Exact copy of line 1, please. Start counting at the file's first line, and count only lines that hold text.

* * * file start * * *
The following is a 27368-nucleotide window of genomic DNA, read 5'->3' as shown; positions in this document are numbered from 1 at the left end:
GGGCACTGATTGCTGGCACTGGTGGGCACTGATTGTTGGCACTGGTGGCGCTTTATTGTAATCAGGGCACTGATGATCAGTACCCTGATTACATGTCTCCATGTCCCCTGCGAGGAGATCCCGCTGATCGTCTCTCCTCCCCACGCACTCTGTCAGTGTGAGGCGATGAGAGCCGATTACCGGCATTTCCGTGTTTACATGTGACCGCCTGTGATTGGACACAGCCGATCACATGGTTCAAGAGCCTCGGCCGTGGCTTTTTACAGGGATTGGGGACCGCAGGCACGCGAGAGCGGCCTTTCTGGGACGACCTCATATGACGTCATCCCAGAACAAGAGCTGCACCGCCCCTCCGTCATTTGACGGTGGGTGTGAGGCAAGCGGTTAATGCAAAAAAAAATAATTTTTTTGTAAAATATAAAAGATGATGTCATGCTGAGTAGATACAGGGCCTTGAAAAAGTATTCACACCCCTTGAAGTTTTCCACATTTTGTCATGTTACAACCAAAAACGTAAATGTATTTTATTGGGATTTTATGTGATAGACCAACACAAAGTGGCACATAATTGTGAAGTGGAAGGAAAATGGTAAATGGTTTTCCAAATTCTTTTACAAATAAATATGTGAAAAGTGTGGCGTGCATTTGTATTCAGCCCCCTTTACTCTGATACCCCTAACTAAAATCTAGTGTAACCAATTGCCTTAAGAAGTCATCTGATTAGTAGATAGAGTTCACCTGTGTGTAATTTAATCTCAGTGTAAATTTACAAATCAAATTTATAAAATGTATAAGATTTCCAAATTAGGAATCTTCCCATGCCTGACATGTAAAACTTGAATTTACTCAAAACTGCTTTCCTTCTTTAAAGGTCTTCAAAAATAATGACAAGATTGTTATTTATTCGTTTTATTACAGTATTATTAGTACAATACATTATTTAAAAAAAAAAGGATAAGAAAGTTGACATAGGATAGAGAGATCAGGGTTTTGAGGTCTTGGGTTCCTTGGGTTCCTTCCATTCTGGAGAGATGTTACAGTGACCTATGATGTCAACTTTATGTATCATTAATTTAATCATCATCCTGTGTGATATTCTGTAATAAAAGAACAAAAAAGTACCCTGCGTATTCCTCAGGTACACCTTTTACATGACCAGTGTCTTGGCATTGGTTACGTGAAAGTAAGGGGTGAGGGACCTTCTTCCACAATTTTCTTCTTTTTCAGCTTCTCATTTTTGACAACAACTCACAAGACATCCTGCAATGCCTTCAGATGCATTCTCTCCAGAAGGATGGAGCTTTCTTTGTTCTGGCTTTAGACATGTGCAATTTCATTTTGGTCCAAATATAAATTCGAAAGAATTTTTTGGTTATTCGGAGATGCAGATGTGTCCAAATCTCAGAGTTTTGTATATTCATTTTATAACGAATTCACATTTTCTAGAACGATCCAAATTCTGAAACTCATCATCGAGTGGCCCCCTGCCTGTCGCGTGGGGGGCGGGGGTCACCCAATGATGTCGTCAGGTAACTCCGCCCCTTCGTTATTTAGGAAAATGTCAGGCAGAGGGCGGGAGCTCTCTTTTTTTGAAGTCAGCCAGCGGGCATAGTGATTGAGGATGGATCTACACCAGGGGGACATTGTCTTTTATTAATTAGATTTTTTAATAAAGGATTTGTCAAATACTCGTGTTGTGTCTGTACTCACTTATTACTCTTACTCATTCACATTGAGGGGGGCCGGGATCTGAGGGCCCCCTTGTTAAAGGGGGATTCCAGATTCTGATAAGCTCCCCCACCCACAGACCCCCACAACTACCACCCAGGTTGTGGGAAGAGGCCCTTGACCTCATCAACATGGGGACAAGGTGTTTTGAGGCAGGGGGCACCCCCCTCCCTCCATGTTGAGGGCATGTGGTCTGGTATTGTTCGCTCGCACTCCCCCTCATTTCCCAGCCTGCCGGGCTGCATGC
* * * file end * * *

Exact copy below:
The following is a 27368-nucleotide window of genomic DNA, read 5'->3' as shown; positions in this document are numbered from 1 at the left end: